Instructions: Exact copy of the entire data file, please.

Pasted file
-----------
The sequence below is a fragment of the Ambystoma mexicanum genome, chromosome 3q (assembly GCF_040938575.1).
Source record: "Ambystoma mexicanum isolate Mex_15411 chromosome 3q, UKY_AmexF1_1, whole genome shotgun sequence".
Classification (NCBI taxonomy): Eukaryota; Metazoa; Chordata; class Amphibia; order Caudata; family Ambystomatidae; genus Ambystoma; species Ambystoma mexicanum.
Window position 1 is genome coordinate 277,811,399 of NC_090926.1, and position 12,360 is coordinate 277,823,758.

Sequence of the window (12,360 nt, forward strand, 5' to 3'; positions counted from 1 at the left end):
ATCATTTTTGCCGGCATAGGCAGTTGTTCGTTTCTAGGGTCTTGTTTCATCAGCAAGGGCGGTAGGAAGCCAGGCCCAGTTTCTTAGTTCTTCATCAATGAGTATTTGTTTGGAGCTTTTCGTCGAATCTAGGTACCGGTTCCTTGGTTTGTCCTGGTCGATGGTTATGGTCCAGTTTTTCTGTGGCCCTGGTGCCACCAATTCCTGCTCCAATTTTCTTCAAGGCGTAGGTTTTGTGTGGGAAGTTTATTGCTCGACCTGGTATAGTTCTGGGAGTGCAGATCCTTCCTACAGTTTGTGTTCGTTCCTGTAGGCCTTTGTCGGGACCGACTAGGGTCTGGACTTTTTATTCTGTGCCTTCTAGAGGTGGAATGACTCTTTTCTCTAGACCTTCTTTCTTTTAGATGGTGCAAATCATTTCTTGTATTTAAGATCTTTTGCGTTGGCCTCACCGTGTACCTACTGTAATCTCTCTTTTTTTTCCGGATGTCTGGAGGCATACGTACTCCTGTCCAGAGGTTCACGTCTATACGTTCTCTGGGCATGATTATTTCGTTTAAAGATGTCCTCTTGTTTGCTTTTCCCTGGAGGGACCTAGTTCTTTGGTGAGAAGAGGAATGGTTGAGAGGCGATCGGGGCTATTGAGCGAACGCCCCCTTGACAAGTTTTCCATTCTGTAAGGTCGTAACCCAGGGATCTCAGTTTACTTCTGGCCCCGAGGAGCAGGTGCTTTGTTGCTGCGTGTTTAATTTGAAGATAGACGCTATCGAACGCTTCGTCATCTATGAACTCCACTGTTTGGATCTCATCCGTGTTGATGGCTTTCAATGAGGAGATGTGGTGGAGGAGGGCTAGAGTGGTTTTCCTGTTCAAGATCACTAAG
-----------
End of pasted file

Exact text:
The sequence below is a fragment of the Ambystoma mexicanum genome, chromosome 3q (assembly GCF_040938575.1).
Source record: "Ambystoma mexicanum isolate Mex_15411 chromosome 3q, UKY_AmexF1_1, whole genome shotgun sequence".
Classification (NCBI taxonomy): Eukaryota; Metazoa; Chordata; class Amphibia; order Caudata; family Ambystomatidae; genus Ambystoma; species Ambystoma mexicanum.
Window position 1 is genome coordinate 277,811,399 of NC_090926.1, and position 12,360 is coordinate 277,823,758.

Sequence of the window (12,360 nt, forward strand, 5' to 3'; positions counted from 1 at the left end):
ATCATTTTTGCCGGCATAGGCAGTTGTTCGTTTCTAGGGTCTTGTTTCATCAGCAAGGGCGGTAGGAAGCCAGGCCCAGTTTCTTAGTTCTTCATCAATGAGTATTTGTTTGGAGCTTTTCGTCGAATCTAGGTACCGGTTCCTTGGTTTGTCCTGGTCGATGGTTATGGTCCAGTTTTTCTGTGGCCCTGGTGCCACCAATTCCTGCTCCAATTTTCTTCAAGGCGTAGGTTTTGTGTGGGAAGTTTATTGCTCGACCTGGTATAGTTCTGGGAGTGCAGATCCTTCCTACAGTTTGTGTTCGTTCCTGTAGGCCTTTGTCGGGACCGACTAGGGTCTGGACTTTTTATTCTGTGCCTTCTAGAGGTGGAATGACTCTTTTCTCTAGACCTTCTTTCTTTTAGATGGTGCAAATCATTTCTTGTATTTAAGATCTTTTGCGTTGGCCTCACCGTGTACCTACTGTAATCTCTCTTTTTTTTCCGGATGTCTGGAGGCATACGTACTCCTGTCCAGAGGTTCACGTCTATACGTTCTCTGGGCATGATTATTTCGTTTAAAGATGTCCTCTTGTTTGCTTTTCCCTGGAGGGACCTAGTTCTTTGGTGAGAAGAGGAATGGTTGAGAGGCGATCGGGGCTATTGAGCGAACGCCCCCTTGACAAGTTTTCCATTCTGTAAGGTCGTAACCCAGGGATCTCAGTTTACTTCTGGCCCCGAGGAGCAGGTGCTTTGTTGCTGCGTGTTTAATTTGAAGATAGACGCTATCGAACGCTTCGTCATCTATGAACTCCACTGTTTGGATCTCATCCGTGTTGATGGCTTTCAATGAGGAGATGTGGTGGAGGAGGGCTAGAGTGGTTTTCCTGTTCAAGATCACTAAG